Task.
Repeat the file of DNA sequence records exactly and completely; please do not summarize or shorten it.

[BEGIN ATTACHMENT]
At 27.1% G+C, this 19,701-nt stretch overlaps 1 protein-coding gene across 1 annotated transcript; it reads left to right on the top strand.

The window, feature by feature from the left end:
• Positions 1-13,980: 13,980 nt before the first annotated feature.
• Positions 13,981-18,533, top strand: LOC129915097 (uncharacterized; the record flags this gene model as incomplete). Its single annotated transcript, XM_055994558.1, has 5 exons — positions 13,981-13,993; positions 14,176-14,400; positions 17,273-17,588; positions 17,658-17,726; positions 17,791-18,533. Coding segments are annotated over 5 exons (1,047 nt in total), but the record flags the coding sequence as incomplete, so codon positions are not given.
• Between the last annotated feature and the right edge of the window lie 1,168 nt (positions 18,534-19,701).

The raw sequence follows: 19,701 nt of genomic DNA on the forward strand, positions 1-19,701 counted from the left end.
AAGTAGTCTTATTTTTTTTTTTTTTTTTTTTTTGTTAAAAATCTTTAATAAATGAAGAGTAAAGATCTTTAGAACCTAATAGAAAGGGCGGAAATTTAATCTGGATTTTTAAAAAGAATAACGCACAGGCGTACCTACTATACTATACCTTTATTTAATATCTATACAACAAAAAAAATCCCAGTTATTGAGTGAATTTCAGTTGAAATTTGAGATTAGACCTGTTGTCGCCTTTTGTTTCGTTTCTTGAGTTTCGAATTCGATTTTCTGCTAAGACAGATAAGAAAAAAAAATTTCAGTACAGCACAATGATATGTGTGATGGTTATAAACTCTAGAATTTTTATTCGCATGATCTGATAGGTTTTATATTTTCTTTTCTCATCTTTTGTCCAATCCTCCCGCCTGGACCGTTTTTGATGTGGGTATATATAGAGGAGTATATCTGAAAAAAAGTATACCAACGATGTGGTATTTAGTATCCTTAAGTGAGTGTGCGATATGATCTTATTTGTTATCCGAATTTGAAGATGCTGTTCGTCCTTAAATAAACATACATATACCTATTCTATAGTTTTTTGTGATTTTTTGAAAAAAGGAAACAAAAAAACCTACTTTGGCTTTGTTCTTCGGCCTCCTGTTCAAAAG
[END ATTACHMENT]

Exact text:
At 27.1% G+C, this 19,701-nt stretch overlaps 1 protein-coding gene across 1 annotated transcript; it reads left to right on the top strand.

The window, feature by feature from the left end:
• Positions 1-13,980: 13,980 nt before the first annotated feature.
• Positions 13,981-18,533, top strand: LOC129915097 (uncharacterized; the record flags this gene model as incomplete). Its single annotated transcript, XM_055994558.1, has 5 exons — positions 13,981-13,993; positions 14,176-14,400; positions 17,273-17,588; positions 17,658-17,726; positions 17,791-18,533. Coding segments are annotated over 5 exons (1,047 nt in total), but the record flags the coding sequence as incomplete, so codon positions are not given.
• Between the last annotated feature and the right edge of the window lie 1,168 nt (positions 18,534-19,701).

The raw sequence follows: 19,701 nt of genomic DNA on the forward strand, positions 1-19,701 counted from the left end.
AAGTAGTCTTATTTTTTTTTTTTTTTTTTTTTTGTTAAAAATCTTTAATAAATGAAGAGTAAAGATCTTTAGAACCTAATAGAAAGGGCGGAAATTTAATCTGGATTTTTAAAAAGAATAACGCACAGGCGTACCTACTATACTATACCTTTATTTAATATCTATACAACAAAAAAAATCCCAGTTATTGAGTGAATTTCAGTTGAAATTTGAGATTAGACCTGTTGTCGCCTTTTGTTTCGTTTCTTGAGTTTCGAATTCGATTTTCTGCTAAGACAGATAAGAAAAAAAAATTTCAGTACAGCACAATGATATGTGTGATGGTTATAAACTCTAGAATTTTTATTCGCATGATCTGATAGGTTTTATATTTTCTTTTCTCATCTTTTGTCCAATCCTCCCGCCTGGACCGTTTTTGATGTGGGTATATATAGAGGAGTATATCTGAAAAAAAGTATACCAACGATGTGGTATTTAGTATCCTTAAGTGAGTGTGCGATATGATCTTATTTGTTATCCGAATTTGAAGATGCTGTTCGTCCTTAAATAAACATACATATACCTATTCTATAGTTTTTTGTGATTTTTTGAAAAAAGGAAACAAAAAAACCTACTTTGGCTTTGTTCTTCGGCCTCCTGTTCAAAAG